The neo-con crusaders were well-organized, well-funded, experienced navigators in Washington’s corridors of power, and willful. Their aims and purposes were no secret. A declaration of faith was authored by Paul Wolfowitz in February 1992 from his post in the Pentagon. It took the form of a draft strategic blueprint for a New American Century. That phrase was adopted as the name for a foundation created the next year to propagate the creed during the Clinton interregnum. The paper leaked – causing embarrassment (temporary) for Bush the Elder’s administration where neither the President, Secretary James Baker, nor NSC Advisor Brent Scowcroft were prepared to sign on to so audacious a scheme. Wolfowitz’s plan, nonetheless, was inspired Gospel for its coterie of adherents whose proselytizing was pursued relentlessly – and effectively.
The Wolfowitz Grand Strategy was guided by these postulates:
- The United States’ long-term national interest dictates that it prevent the emergence of any rival to its global supremacy, or any regional power who could challenge its friends (Israel) and interests
- The United States’ should marshal all of its resources, including military forces, to enforce this strategy
- The United States should be prepared to intervene in ‘failed’ or ‘rogue’ countries who harbor enemies of the United States
- The United States should aggressively back friendly political forces (preferably but not necessarily democratic) abroad by helping to install and maintain them in office.
- The United States should expand NATO eastwards to embrace most of the former Soviet Union so as to ensure that Russia could no regain the position of a great power
It is sobering to remind ourselves that these ideas were marginal to the mainstream discourse within the foreign affairs community during the early-mid 1990s. They lacked the “idealism’ essential to make a strategic “sell” to the American people; and there was no evil enemy to stir fear and anxiety as the prelude to making such drastic commitments. Hence, Wolfowitz’s Gospel evoked only a modest echo in political circles. There was nothing preordained by their ascendancy. It was the fear and dread sown by the horrific experience of 9/11 allowed the plan’s authors to mobilize the public in support of actions that set it into motion. At no time were ultimate objectives of world domination revealed to the country at large. Only oblique remarks hinted at the dimensions of the project. The convenient, all-justifying ‘war on terror’ was the ideal cover.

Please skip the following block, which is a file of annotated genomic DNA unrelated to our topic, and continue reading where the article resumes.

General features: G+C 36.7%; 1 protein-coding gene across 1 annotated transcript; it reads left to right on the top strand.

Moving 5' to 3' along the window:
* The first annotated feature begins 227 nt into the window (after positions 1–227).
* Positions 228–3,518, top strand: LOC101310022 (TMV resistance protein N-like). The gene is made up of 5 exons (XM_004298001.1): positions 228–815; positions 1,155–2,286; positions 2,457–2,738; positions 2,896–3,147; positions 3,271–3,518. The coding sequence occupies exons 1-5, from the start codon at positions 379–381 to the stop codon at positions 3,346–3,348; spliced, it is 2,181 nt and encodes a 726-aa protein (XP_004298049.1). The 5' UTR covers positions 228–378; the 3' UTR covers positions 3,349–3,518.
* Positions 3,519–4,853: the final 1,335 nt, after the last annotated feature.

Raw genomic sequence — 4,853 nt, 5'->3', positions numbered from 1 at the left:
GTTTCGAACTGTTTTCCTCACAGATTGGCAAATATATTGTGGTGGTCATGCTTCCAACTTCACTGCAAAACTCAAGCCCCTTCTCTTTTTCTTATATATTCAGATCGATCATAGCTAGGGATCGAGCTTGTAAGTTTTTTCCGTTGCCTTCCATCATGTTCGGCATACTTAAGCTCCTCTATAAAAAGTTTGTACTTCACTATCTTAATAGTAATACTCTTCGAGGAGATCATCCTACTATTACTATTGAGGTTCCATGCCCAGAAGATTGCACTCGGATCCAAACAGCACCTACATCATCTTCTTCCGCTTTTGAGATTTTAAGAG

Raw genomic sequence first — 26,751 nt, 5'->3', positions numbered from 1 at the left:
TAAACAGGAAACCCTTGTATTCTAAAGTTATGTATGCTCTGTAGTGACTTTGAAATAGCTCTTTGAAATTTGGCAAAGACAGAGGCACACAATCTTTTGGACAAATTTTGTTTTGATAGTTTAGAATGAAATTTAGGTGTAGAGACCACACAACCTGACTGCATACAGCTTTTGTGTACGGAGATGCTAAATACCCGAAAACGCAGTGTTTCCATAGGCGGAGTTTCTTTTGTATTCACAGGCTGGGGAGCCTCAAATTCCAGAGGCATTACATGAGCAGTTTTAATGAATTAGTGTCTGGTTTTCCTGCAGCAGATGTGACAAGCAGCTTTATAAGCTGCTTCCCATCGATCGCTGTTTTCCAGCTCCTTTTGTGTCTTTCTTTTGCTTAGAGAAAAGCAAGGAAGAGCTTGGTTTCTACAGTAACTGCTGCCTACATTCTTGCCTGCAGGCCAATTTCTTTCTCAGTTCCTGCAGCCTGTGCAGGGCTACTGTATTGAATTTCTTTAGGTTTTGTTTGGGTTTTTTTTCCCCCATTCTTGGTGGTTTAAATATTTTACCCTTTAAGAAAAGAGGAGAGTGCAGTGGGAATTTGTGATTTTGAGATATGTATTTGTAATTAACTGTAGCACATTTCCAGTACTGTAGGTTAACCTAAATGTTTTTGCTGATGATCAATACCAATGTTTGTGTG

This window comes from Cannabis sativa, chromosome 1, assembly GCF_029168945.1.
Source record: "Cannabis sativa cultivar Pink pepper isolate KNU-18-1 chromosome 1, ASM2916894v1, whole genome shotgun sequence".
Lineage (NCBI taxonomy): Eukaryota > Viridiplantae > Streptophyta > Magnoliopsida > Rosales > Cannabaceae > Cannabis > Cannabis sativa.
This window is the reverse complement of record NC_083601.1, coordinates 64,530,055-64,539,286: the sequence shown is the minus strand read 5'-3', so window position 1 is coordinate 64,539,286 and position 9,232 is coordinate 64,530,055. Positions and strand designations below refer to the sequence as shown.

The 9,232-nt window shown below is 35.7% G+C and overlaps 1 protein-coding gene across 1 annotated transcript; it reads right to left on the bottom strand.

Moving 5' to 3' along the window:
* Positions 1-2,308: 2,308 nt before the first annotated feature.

Then came al-Qaeda, Osama bin-Laden and 9/11. The world was transformed. So, too, was American politics. Islamo-Fascism was slotted perfectly and painlessly into the place previously occupied by Soviet-led Communism. Thanks to a handful of fanatics, and the ineptitude of America’s security services, the country was experiencing a new dawn of fear and dread. It was ready to reach out to grasp the firm hand of the neo-cons.